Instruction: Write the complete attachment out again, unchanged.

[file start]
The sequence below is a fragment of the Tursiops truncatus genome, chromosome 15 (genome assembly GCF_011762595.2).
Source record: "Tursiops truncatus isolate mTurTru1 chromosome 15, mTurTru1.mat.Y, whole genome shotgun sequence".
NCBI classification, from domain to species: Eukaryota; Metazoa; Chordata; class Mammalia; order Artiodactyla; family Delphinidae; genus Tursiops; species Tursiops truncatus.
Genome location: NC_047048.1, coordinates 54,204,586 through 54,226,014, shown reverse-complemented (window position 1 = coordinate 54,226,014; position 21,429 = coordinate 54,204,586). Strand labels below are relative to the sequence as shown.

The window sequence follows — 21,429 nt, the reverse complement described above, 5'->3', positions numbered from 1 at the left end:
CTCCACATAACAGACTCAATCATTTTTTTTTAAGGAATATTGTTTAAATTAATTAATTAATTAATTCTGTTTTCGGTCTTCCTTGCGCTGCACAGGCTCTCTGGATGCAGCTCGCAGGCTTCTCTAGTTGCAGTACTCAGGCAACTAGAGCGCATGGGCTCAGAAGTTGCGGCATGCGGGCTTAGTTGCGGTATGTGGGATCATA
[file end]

The sequence below is a fragment of the Tursiops truncatus genome, chromosome 15 (genome assembly GCF_011762595.2).
Source record: "Tursiops truncatus isolate mTurTru1 chromosome 15, mTurTru1.mat.Y, whole genome shotgun sequence".
NCBI classification, from domain to species: Eukaryota; Metazoa; Chordata; class Mammalia; order Artiodactyla; family Delphinidae; genus Tursiops; species Tursiops truncatus.
Genome location: NC_047048.1, coordinates 54,204,586 through 54,226,014, shown reverse-complemented (window position 1 = coordinate 54,226,014; position 21,429 = coordinate 54,204,586). Strand labels below are relative to the sequence as shown.

The window sequence follows — 21,429 nt, the reverse complement described above, 5'->3', positions numbered from 1 at the left end:
CTCCACATAACAGACTCAATCATTTTTTTTTAAGGAATATTGTTTAAATTAATTAATTAATTAATTCTGTTTTCGGTCTTCCTTGCGCTGCACAGGCTCTCTGGATGCAGCTCGCAGGCTTCTCTAGTTGCAGTACTCAGGCAACTAGAGCGCATGGGCTCAGAAGTTGCGGCATGCGGGCTTAGTTGCGGTATGTGGGATCATA